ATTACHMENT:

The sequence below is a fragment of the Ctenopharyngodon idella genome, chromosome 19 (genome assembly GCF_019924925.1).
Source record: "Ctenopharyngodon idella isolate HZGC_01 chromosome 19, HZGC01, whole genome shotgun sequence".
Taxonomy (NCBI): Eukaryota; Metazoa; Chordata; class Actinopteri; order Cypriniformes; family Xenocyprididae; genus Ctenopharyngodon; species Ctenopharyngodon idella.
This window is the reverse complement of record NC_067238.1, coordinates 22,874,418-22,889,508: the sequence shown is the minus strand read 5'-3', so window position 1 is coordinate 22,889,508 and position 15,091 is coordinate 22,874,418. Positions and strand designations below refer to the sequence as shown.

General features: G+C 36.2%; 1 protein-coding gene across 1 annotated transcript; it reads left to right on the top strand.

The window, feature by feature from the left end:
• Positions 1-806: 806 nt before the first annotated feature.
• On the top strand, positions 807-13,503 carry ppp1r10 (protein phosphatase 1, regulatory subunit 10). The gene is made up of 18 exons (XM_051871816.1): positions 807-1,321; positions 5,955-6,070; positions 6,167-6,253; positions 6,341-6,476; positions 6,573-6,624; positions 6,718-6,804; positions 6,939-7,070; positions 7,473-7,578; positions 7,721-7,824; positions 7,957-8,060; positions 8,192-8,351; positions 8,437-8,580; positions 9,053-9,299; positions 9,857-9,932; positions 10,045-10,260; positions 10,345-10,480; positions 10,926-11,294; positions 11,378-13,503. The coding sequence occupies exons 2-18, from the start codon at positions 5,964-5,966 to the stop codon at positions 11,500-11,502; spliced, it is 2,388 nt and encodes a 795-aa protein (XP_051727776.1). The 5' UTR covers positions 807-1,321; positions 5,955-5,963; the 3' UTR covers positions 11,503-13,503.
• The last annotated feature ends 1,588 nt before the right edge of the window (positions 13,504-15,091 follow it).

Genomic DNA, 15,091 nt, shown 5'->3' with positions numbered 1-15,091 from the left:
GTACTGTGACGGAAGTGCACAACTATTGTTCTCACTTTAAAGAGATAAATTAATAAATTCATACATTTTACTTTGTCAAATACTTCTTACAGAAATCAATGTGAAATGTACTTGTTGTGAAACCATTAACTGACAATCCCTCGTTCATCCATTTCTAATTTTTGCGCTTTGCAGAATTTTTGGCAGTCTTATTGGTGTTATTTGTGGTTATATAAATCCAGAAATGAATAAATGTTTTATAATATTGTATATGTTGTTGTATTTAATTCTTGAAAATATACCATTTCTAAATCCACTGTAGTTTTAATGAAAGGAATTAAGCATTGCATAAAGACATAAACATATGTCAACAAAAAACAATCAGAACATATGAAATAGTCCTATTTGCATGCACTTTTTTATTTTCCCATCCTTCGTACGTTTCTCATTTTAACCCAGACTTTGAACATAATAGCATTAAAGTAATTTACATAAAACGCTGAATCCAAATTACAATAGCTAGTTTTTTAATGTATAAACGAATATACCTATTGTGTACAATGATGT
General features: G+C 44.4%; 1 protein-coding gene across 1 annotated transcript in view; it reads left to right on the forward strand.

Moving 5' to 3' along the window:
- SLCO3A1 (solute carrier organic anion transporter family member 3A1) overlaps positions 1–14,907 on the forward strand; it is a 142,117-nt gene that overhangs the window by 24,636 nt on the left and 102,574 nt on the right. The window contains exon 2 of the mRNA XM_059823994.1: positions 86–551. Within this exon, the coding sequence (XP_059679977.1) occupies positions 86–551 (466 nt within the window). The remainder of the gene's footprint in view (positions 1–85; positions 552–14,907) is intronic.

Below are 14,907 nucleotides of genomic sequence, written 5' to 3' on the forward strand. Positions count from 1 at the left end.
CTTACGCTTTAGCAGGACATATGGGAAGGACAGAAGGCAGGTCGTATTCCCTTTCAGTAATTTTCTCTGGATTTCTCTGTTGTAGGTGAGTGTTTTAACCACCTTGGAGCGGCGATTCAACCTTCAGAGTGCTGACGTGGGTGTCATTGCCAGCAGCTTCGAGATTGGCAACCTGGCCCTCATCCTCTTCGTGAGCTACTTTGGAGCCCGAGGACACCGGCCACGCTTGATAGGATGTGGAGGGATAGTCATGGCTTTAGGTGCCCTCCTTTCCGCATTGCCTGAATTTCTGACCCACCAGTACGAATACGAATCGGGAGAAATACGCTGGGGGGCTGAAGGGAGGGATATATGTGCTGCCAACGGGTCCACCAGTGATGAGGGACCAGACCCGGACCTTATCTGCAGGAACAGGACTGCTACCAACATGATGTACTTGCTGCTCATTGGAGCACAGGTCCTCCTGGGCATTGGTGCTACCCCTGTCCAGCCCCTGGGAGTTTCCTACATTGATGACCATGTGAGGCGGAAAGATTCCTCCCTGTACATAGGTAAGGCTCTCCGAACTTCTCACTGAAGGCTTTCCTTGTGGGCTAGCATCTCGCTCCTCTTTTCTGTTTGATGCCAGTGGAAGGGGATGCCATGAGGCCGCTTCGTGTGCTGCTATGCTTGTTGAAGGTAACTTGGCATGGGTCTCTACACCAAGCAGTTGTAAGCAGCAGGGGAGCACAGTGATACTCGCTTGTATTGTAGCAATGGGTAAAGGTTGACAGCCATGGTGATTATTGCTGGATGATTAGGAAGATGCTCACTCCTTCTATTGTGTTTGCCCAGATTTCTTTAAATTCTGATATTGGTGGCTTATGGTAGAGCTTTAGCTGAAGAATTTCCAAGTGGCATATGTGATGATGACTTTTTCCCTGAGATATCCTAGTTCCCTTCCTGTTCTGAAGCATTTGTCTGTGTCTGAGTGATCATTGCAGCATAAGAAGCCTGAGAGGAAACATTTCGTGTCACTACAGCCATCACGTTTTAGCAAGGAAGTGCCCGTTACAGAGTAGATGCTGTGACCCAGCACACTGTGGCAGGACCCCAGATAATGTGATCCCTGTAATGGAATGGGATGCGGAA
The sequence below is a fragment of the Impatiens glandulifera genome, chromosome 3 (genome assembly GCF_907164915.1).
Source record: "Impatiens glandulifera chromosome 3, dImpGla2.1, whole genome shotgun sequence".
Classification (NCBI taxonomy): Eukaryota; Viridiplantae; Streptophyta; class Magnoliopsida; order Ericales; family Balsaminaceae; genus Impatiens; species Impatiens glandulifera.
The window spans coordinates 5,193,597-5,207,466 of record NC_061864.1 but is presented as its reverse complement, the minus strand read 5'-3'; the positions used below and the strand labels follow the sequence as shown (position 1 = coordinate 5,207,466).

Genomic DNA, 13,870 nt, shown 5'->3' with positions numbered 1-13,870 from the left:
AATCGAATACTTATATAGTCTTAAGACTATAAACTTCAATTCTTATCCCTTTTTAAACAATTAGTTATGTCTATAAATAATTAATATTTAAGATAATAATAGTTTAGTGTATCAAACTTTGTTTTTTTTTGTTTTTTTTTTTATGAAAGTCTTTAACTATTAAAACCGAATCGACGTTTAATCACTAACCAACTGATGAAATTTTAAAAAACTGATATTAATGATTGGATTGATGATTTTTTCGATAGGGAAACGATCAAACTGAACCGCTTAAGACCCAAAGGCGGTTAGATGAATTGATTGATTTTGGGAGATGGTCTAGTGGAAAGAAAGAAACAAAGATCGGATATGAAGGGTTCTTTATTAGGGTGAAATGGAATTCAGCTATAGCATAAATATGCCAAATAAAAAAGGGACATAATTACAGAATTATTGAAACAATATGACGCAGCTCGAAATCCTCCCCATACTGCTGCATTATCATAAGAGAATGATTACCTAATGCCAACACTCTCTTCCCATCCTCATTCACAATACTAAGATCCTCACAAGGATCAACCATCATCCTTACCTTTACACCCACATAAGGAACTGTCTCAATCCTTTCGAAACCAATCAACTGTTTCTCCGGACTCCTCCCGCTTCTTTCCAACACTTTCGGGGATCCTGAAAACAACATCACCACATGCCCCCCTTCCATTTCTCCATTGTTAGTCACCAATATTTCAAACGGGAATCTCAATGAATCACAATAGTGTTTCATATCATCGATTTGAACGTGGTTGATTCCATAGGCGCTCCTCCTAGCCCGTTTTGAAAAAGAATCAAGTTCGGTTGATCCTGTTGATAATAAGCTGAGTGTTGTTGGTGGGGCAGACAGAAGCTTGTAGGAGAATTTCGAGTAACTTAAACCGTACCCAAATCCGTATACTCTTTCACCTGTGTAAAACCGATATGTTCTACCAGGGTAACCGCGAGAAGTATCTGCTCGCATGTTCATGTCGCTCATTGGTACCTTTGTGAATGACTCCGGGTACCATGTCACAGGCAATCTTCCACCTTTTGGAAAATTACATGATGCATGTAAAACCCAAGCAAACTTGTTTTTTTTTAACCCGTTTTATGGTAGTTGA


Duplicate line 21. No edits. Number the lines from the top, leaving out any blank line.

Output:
Genomic DNA, 13,870 nt, shown 5'->3' with positions numbered 1-13,870 from the left: